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A chance to bag an administrative burden

One bill eligible for consideration in special session is House Bill 56. That bill contains a provision to repeal the state ban on Outer Banks retailers using plastic bags. Retailers up and down the Outer Banks have signed support for repeal.

Under the ban, merchants can use paper bags as substitutes, but only if they satisfy these criteria:

  • the paper bag comprises at least 40 percent recycled paper and is clearly marked as such
  • the merchant offers a per-bag cash refund for customers who bring in their own bags instead of use the merchant’s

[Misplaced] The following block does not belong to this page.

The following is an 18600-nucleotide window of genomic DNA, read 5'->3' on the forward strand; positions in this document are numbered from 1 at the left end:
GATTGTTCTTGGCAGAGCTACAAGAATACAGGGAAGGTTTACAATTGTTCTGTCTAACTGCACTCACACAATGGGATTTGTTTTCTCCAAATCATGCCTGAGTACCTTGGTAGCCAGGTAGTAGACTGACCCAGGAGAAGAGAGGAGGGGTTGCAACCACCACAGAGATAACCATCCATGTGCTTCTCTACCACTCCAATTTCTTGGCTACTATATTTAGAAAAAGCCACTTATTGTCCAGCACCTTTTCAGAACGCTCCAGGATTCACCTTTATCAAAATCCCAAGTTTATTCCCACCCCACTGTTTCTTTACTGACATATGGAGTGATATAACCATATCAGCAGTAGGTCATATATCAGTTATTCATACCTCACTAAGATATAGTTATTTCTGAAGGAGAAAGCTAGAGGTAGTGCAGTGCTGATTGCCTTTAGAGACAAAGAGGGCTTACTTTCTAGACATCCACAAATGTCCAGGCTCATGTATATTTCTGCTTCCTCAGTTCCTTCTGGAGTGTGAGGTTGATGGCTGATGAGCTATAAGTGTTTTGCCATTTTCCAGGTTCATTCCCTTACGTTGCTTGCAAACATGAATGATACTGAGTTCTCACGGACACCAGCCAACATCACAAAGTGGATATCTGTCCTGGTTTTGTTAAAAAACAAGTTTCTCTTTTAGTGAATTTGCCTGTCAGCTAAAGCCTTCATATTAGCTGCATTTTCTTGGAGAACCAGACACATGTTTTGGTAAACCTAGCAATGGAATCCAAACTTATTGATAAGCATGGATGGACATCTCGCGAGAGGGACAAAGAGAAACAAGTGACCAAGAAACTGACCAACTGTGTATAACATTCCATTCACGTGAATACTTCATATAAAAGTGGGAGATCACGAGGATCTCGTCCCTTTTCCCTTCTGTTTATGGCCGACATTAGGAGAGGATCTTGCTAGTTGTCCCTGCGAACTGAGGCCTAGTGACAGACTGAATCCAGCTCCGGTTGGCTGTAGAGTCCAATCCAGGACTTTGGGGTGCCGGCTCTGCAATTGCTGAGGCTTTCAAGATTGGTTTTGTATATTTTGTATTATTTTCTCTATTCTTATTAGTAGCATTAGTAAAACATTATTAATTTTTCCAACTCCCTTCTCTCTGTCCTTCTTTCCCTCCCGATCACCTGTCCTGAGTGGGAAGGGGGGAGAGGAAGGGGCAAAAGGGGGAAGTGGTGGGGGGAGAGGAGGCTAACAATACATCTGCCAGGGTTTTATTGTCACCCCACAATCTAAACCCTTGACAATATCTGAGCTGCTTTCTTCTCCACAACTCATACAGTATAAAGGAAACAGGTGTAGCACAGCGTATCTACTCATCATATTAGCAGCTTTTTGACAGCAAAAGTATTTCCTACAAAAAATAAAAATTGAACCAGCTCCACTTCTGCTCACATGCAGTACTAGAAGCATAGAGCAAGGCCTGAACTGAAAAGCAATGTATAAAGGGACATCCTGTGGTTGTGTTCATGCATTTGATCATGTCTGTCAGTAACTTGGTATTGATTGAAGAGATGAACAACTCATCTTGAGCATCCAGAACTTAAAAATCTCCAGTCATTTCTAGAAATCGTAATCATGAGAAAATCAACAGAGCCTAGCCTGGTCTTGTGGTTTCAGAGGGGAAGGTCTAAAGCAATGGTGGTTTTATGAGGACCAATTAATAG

Not every merchant supports repeal, of course. Many others would welcome the repeal — especially small retailers, because it would remove an unnecessary expense and administrative burden from them.

It’s hard to see what merchants against repeal have going for them. After all, lifting the ban on plastic bags is not the same as a mandating they use plastic bags. Restoring freedom and choice is not tyrannizing in the opposite direction.

Jon Sanders / Director of Regulatory Studies

Jon Sanders studies regulatory policy, a veritable kudzu of invasive government and unintended consequences. As director of regulatory studies at the John Locke Foundation, Jo...

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